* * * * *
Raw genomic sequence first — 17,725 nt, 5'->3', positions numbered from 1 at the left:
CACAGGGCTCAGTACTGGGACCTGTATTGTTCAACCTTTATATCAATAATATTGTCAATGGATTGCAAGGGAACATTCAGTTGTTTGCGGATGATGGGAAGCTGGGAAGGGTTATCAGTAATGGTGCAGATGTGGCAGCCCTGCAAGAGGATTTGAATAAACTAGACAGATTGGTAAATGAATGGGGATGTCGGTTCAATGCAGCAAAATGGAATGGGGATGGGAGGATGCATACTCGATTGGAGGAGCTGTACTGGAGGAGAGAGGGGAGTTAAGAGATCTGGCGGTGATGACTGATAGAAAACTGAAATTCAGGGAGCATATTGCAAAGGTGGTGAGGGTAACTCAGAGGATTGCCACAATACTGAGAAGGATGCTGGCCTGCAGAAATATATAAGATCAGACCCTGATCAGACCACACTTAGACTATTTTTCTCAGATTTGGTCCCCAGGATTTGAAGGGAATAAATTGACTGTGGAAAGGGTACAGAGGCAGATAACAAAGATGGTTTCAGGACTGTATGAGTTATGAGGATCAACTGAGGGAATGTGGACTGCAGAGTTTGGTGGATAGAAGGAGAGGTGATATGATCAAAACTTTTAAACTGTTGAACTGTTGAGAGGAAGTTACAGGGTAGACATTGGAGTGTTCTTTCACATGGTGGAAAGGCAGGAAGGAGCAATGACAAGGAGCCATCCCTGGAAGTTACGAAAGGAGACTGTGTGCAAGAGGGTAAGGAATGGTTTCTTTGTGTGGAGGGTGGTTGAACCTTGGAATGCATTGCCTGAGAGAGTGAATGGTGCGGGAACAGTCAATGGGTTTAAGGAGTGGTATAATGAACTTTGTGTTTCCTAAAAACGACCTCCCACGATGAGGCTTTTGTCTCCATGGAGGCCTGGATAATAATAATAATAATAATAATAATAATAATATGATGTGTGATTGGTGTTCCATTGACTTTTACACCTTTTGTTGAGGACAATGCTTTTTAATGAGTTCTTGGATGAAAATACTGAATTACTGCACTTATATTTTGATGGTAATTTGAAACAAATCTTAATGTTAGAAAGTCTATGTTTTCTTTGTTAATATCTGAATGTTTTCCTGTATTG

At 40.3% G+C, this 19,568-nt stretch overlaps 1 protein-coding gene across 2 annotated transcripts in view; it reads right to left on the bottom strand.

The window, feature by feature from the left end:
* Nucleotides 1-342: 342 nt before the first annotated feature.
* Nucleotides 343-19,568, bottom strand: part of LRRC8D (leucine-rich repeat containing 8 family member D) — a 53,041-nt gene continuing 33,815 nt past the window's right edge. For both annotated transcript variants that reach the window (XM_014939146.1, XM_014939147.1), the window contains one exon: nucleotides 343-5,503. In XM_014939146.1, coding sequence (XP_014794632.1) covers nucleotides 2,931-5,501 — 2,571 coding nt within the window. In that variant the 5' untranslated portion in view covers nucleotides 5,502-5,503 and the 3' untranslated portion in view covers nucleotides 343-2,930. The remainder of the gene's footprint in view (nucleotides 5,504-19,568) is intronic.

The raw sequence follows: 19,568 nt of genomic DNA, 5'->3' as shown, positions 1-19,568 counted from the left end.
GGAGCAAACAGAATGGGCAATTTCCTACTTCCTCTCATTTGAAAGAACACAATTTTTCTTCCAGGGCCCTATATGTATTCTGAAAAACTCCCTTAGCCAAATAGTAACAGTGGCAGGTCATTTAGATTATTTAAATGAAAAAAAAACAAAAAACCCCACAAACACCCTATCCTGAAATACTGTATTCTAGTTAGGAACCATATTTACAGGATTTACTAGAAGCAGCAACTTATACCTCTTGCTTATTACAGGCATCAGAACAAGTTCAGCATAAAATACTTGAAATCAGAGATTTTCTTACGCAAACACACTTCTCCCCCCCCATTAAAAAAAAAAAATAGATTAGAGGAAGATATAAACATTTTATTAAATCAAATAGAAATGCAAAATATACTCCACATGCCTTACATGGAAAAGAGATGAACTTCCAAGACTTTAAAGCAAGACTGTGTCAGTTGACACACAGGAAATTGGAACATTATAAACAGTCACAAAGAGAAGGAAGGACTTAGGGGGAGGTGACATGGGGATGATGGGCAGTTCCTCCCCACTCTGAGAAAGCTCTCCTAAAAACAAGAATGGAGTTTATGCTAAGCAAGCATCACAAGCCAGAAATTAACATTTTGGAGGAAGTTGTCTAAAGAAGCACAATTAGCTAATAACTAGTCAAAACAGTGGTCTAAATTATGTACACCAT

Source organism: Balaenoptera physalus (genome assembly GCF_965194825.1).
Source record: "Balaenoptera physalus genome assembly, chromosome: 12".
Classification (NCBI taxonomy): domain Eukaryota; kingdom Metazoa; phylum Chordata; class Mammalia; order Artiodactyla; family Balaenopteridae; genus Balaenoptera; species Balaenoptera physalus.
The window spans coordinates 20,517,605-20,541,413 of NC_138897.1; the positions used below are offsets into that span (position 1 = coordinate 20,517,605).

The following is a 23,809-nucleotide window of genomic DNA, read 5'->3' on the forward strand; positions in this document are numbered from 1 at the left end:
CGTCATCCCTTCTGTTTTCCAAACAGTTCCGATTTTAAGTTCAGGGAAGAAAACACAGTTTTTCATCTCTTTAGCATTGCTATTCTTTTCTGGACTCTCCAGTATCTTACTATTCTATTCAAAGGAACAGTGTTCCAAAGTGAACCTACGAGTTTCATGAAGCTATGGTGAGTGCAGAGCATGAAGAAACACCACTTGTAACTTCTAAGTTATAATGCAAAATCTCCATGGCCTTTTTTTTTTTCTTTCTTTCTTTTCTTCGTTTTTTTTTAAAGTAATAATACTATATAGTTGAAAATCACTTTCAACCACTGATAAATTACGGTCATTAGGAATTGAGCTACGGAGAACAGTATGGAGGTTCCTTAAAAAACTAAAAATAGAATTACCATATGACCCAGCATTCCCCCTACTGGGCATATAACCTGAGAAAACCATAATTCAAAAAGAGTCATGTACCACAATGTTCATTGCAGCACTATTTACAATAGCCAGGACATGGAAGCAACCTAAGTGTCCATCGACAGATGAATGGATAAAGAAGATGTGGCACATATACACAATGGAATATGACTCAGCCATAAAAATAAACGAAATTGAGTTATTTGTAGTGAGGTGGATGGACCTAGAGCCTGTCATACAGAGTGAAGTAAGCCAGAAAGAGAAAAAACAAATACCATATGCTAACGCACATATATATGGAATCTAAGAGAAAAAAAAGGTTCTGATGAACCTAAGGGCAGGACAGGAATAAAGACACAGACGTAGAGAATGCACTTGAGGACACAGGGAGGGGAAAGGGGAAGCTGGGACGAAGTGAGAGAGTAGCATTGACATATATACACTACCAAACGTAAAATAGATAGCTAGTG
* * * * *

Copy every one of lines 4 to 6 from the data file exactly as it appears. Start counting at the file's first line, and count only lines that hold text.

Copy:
The window, feature by feature from the left end:
* Nucleotides 1-342: 342 nt before the first annotated feature.
* Nucleotides 343-19,568, bottom strand: part of LRRC8D (leucine-rich repeat containing 8 family member D) — a 53,041-nt gene continuing 33,815 nt past the window's right edge. For both annotated transcript variants that reach the window (XM_014939146.1, XM_014939147.1), the window contains one exon: nucleotides 343-5,503. In XM_014939146.1, coding sequence (XP_014794632.1) covers nucleotides 2,931-5,501 — 2,571 coding nt within the window. In that variant the 5' untranslated portion in view covers nucleotides 5,502-5,503 and the 3' untranslated portion in view covers nucleotides 343-2,930. The remainder of the gene's footprint in view (nucleotides 5,504-19,568) is intronic.